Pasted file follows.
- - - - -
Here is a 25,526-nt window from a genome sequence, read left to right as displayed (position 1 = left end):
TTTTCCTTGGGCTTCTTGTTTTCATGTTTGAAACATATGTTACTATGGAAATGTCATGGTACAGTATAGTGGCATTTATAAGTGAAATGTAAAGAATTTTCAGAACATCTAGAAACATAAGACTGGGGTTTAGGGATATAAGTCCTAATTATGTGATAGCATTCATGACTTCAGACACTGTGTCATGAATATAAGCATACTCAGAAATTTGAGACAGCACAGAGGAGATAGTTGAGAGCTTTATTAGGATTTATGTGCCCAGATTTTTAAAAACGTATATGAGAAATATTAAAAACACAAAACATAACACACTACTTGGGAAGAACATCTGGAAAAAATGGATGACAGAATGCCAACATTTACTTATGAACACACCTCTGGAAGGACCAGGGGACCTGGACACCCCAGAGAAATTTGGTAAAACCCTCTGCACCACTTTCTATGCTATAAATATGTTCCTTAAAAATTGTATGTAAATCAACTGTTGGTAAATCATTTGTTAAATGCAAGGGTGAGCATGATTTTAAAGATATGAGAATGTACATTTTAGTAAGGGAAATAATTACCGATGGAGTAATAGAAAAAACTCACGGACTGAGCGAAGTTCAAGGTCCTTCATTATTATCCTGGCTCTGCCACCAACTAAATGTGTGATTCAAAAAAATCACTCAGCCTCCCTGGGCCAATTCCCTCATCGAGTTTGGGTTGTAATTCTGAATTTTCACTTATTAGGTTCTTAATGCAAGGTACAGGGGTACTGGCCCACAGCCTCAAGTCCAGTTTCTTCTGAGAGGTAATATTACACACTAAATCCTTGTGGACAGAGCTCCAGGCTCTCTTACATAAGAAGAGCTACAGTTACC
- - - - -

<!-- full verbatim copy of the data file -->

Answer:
Here is a 25,526-nt window from a genome sequence, read left to right as displayed (position 1 = left end):
TTTTCCTTGGGCTTCTTGTTTTCATGTTTGAAACATATGTTACTATGGAAATGTCATGGTACAGTATAGTGGCATTTATAAGTGAAATGTAAAGAATTTTCAGAACATCTAGAAACATAAGACTGGGGTTTAGGGATATAAGTCCTAATTATGTGATAGCATTCATGACTTCAGACACTGTGTCATGAATATAAGCATACTCAGAAATTTGAGACAGCACAGAGGAGATAGTTGAGAGCTTTATTAGGATTTATGTGCCCAGATTTTTAAAAACGTATATGAGAAATATTAAAAACACAAAACATAACACACTACTTGGGAAGAACATCTGGAAAAAATGGATGACAGAATGCCAACATTTACTTATGAACACACCTCTGGAAGGACCAGGGGACCTGGACACCCCAGAGAAATTTGGTAAAACCCTCTGCACCACTTTCTATGCTATAAATATGTTCCTTAAAAATTGTATGTAAATCAACTGTTGGTAAATCATTTGTTAAATGCAAGGGTGAGCATGATTTTAAAGATATGAGAATGTACATTTTAGTAAGGGAAATAATTACCGATGGAGTAATAGAAAAAACTCACGGACTGAGCGAAGTTCAAGGTCCTTCATTATTATCCTGGCTCTGCCACCAACTAAATGTGTGATTCAAAAAAATCACTCAGCCTCCCTGGGCCAATTCCCTCATCGAGTTTGGGTTGTAATTCTGAATTTTCACTTATTAGGTTCTTAATGCAAGGTACAGGGGTACTGGCCCACAGCCTCAAGTCCAGTTTCTTCTGAGAGGTAATATTACACACTAAATCCTTGTGGACAGAGCTCCAGGCTCTCTTACATAAGAAGAGCTACAGTTACC